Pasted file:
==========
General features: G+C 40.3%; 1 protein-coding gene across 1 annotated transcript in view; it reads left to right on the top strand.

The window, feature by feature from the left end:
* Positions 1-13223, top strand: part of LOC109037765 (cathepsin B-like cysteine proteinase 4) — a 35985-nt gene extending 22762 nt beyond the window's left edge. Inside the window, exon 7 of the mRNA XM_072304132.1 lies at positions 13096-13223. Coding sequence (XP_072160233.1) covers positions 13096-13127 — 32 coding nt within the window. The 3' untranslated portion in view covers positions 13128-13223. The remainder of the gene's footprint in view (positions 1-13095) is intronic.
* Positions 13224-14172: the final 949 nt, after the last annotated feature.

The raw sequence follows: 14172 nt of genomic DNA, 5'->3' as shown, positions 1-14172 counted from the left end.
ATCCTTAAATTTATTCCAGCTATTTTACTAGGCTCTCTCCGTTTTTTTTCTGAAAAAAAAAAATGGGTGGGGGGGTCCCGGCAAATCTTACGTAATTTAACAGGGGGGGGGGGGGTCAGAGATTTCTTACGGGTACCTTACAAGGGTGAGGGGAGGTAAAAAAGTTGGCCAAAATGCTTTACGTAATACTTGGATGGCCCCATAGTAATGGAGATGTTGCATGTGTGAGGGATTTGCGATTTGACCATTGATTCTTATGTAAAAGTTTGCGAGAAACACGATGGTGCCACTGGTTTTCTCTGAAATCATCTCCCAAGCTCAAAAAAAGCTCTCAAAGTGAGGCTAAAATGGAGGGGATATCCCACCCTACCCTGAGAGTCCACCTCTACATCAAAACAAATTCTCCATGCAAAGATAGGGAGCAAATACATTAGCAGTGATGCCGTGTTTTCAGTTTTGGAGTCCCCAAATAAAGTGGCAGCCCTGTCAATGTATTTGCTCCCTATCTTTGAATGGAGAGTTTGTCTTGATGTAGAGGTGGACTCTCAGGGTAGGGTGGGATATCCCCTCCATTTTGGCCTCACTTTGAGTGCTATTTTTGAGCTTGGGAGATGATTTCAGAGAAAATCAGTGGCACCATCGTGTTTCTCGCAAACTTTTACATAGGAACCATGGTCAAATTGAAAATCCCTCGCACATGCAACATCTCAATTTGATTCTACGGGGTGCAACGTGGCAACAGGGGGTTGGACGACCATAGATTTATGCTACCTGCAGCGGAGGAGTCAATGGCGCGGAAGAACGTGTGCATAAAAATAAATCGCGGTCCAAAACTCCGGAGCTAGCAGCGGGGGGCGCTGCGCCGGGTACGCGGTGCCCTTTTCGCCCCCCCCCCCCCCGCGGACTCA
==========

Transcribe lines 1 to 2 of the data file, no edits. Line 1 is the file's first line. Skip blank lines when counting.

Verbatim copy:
General features: G+C 40.3%; 1 protein-coding gene across 1 annotated transcript in view; it reads left to right on the top strand.

The window, feature by feature from the left end: